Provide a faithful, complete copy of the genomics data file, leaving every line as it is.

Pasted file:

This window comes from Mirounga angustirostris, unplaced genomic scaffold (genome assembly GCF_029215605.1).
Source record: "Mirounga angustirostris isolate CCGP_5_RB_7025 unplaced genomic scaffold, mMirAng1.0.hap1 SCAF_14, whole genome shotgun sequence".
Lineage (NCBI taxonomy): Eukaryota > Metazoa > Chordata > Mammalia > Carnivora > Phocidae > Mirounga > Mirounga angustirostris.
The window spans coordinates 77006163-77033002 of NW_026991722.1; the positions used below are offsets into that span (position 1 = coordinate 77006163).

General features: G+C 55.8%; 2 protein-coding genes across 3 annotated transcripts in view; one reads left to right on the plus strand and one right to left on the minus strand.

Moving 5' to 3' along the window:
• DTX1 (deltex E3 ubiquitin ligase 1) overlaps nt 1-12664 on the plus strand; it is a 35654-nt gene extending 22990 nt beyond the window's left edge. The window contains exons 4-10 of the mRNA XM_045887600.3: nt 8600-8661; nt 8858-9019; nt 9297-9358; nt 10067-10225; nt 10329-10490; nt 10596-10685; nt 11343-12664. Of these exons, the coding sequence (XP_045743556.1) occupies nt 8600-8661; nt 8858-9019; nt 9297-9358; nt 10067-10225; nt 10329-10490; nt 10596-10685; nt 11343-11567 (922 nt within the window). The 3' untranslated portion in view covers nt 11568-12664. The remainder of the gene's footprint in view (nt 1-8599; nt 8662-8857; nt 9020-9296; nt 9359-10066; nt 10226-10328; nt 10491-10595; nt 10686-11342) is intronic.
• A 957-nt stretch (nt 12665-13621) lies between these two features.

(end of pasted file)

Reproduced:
This window comes from Mirounga angustirostris, unplaced genomic scaffold (genome assembly GCF_029215605.1).
Source record: "Mirounga angustirostris isolate CCGP_5_RB_7025 unplaced genomic scaffold, mMirAng1.0.hap1 SCAF_14, whole genome shotgun sequence".
Lineage (NCBI taxonomy): Eukaryota > Metazoa > Chordata > Mammalia > Carnivora > Phocidae > Mirounga > Mirounga angustirostris.
The window spans coordinates 77006163-77033002 of NW_026991722.1; the positions used below are offsets into that span (position 1 = coordinate 77006163).

General features: G+C 55.8%; 2 protein-coding genes across 3 annotated transcripts in view; one reads left to right on the plus strand and one right to left on the minus strand.

Moving 5' to 3' along the window:
• DTX1 (deltex E3 ubiquitin ligase 1) overlaps nt 1-12664 on the plus strand; it is a 35654-nt gene extending 22990 nt beyond the window's left edge. The window contains exons 4-10 of the mRNA XM_045887600.3: nt 8600-8661; nt 8858-9019; nt 9297-9358; nt 10067-10225; nt 10329-10490; nt 10596-10685; nt 11343-12664. Of these exons, the coding sequence (XP_045743556.1) occupies nt 8600-8661; nt 8858-9019; nt 9297-9358; nt 10067-10225; nt 10329-10490; nt 10596-10685; nt 11343-11567 (922 nt within the window). The 3' untranslated portion in view covers nt 11568-12664. The remainder of the gene's footprint in view (nt 1-8599; nt 8662-8857; nt 9020-9296; nt 9359-10066; nt 10226-10328; nt 10491-10595; nt 10686-11342) is intronic.
• A 957-nt stretch (nt 12665-13621) lies between these two features.